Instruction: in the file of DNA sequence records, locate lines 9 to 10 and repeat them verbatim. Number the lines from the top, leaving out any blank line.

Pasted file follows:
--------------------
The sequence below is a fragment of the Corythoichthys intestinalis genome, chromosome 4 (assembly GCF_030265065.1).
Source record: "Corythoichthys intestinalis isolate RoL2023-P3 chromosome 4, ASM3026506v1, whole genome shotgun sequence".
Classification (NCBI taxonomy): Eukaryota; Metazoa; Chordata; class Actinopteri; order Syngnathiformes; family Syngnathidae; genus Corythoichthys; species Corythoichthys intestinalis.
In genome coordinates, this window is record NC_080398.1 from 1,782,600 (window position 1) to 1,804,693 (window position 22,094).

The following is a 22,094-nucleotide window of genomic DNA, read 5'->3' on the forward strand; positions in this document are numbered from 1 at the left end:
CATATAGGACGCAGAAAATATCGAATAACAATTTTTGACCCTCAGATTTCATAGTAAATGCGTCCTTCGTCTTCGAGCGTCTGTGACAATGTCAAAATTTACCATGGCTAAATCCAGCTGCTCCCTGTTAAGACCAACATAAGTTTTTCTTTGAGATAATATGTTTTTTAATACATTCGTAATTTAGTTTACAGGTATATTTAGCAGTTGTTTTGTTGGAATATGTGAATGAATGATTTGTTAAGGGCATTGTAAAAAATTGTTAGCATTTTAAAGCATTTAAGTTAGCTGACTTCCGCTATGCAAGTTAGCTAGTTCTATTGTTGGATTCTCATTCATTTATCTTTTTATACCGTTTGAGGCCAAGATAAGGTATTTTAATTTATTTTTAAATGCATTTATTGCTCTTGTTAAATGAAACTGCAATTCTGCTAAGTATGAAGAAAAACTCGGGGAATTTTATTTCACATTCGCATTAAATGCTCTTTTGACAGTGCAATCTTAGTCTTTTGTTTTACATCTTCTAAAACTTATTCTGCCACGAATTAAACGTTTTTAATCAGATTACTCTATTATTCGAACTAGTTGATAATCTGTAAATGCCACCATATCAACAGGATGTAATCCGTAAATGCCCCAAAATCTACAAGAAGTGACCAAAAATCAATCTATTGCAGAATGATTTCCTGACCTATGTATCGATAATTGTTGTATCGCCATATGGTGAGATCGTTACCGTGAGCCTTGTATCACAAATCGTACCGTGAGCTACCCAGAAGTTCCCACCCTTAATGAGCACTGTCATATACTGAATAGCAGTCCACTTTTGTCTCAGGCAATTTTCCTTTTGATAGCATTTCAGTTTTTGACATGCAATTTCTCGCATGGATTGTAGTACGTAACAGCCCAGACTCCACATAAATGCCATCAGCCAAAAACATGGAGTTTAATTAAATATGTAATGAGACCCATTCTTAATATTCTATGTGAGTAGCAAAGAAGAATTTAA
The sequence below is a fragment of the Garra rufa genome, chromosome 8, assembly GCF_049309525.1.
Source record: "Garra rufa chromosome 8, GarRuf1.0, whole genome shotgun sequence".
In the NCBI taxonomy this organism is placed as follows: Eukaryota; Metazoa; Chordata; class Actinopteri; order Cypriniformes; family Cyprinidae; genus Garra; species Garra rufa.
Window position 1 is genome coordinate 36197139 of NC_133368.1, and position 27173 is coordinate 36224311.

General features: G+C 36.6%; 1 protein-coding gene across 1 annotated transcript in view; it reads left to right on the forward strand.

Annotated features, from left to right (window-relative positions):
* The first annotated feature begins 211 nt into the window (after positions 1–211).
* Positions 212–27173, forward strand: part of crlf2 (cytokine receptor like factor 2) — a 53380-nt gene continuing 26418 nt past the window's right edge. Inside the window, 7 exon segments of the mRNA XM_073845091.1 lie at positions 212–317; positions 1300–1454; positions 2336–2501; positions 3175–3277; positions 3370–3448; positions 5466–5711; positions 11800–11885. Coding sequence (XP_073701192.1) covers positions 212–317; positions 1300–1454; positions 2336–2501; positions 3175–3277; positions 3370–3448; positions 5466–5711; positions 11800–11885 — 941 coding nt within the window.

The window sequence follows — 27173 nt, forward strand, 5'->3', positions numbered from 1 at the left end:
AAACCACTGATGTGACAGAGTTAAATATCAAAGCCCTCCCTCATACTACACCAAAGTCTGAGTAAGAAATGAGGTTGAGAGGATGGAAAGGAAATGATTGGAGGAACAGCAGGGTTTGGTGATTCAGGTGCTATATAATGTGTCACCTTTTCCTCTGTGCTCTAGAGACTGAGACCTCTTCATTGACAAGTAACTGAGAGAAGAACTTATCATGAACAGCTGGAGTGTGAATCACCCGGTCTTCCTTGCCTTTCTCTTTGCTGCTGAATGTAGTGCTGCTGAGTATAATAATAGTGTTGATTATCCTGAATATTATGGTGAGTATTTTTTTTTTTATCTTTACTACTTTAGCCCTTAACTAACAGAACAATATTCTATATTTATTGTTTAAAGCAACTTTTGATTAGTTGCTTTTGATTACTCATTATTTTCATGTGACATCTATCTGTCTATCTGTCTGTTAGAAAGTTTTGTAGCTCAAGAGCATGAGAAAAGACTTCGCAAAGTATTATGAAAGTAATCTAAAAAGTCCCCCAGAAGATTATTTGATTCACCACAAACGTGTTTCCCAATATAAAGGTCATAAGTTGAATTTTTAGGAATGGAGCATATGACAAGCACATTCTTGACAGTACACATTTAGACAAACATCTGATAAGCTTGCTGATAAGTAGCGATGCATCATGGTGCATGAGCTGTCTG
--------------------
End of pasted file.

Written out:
In the NCBI taxonomy this organism is placed as follows: Eukaryota; Metazoa; Chordata; class Actinopteri; order Cypriniformes; family Cyprinidae; genus Garra; species Garra rufa.
Window position 1 is genome coordinate 36197139 of NC_133368.1, and position 27173 is coordinate 36224311.